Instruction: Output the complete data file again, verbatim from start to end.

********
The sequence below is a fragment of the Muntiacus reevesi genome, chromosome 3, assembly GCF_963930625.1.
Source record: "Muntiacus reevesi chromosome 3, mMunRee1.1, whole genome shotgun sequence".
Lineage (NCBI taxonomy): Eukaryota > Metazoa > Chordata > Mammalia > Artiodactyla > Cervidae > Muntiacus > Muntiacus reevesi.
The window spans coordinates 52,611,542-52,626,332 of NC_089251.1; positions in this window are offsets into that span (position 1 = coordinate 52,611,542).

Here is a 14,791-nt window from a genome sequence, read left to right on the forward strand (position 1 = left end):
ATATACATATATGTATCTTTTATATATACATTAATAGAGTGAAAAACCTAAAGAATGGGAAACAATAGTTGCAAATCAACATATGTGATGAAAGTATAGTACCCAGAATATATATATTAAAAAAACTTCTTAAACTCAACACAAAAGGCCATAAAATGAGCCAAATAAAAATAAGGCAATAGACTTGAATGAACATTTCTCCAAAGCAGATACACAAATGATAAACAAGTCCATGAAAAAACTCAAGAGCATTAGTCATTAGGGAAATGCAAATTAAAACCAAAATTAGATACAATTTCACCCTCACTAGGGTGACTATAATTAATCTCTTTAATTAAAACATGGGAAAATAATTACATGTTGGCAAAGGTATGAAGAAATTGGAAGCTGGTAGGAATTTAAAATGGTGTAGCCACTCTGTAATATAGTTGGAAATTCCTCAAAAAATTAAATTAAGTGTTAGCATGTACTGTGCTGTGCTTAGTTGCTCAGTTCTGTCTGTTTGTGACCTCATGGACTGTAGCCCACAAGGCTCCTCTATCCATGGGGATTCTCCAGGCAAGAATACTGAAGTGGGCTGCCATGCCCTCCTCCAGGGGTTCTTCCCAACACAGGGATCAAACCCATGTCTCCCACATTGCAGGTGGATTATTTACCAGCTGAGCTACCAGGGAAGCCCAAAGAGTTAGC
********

The sequence below is a fragment of the Muntiacus reevesi genome, chromosome 3, assembly GCF_963930625.1.
Source record: "Muntiacus reevesi chromosome 3, mMunRee1.1, whole genome shotgun sequence".
Lineage (NCBI taxonomy): Eukaryota > Metazoa > Chordata > Mammalia > Artiodactyla > Cervidae > Muntiacus > Muntiacus reevesi.
The window spans coordinates 52,611,542-52,626,332 of NC_089251.1; positions in this window are offsets into that span (position 1 = coordinate 52,611,542).

Here is a 14,791-nt window from a genome sequence, read left to right on the forward strand (position 1 = left end):
ATATACATATATGTATCTTTTATATATACATTAATAGAGTGAAAAACCTAAAGAATGGGAAACAATAGTTGCAAATCAACATATGTGATGAAAGTATAGTACCCAGAATATATATATTAAAAAAACTTCTTAAACTCAACACAAAAGGCCATAAAATGAGCCAAATAAAAATAAGGCAATAGACTTGAATGAACATTTCTCCAAAGCAGATACACAAATGATAAACAAGTCCATGAAAAAACTCAAGAGCATTAGTCATTAGGGAAATGCAAATTAAAACCAAAATTAGATACAATTTCACCCTCACTAGGGTGACTATAATTAATCTCTTTAATTAAAACATGGGAAAATAATTACATGTTGGCAAAGGTATGAAGAAATTGGAAGCTGGTAGGAATTTAAAATGGTGTAGCCACTCTGTAATATAGTTGGAAATTCCTCAAAAAATTAAATTAAGTGTTAGCATGTACTGTGCTGTGCTTAGTTGCTCAGTTCTGTCTGTTTGTGACCTCATGGACTGTAGCCCACAAGGCTCCTCTATCCATGGGGATTCTCCAGGCAAGAATACTGAAGTGGGCTGCCATGCCCTCCTCCAGGGGTTCTTCCCAACACAGGGATCAAACCCATGTCTCCCACATTGCAGGTGGATTATTTACCAGCTGAGCTACCAGGGAAGCCCAAAGAGTTAGC